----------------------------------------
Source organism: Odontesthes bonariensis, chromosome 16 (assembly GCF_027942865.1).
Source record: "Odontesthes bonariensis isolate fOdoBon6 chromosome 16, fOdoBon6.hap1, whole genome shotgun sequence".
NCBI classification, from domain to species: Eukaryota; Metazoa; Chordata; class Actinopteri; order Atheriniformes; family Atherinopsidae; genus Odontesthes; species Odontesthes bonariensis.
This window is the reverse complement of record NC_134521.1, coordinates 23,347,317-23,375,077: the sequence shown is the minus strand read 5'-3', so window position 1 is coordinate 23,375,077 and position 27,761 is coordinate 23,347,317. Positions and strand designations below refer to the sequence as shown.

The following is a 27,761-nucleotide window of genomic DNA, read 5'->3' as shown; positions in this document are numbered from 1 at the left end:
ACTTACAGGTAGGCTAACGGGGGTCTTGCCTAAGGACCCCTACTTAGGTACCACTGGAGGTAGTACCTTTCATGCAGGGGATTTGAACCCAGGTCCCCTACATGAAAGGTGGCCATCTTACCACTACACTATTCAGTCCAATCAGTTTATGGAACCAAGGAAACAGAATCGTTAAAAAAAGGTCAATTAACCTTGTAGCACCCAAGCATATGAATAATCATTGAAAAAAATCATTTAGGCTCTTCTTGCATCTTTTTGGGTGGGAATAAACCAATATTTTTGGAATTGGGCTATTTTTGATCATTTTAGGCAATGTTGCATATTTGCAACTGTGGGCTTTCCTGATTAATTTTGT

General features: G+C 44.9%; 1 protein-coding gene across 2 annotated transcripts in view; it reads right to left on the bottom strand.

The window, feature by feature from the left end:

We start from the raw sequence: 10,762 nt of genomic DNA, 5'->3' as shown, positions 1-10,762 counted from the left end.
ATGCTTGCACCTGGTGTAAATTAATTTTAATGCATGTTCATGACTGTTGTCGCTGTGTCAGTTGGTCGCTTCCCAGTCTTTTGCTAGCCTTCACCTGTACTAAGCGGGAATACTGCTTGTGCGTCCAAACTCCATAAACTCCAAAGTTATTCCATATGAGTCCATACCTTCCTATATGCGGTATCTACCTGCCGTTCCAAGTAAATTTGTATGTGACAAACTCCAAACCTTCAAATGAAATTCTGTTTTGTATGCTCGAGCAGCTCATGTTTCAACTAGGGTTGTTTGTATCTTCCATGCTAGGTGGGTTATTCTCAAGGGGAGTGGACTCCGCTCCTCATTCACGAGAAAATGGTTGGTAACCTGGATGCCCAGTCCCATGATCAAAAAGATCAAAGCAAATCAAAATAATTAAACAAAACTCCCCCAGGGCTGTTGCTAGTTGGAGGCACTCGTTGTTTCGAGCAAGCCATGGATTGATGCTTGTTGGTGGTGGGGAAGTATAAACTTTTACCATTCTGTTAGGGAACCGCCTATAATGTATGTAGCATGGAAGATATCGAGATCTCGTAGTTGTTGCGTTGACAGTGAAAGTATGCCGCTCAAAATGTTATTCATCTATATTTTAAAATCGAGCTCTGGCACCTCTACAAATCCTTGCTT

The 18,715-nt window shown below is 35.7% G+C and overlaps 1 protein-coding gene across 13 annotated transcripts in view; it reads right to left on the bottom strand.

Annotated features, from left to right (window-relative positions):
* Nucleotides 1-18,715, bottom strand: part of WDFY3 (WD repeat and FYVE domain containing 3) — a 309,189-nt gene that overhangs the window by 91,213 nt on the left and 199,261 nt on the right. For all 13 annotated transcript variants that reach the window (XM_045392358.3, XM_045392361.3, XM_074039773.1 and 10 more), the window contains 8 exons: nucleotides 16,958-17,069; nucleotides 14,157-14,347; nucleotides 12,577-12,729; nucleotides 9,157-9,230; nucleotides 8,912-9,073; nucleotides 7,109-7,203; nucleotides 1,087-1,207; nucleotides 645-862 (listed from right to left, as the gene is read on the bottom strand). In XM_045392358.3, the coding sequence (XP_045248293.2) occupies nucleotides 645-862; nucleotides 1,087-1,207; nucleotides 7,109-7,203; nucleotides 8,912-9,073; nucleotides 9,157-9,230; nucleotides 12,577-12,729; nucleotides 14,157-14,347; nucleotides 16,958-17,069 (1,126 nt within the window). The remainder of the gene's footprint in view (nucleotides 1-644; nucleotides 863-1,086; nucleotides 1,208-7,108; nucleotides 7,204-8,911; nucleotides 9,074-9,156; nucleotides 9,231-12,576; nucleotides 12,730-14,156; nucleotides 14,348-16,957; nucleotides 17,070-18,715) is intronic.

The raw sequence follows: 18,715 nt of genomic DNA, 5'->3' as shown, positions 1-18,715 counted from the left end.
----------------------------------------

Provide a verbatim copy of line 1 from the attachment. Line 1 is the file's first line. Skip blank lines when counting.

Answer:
Source organism: Odontesthes bonariensis, chromosome 16 (assembly GCF_027942865.1).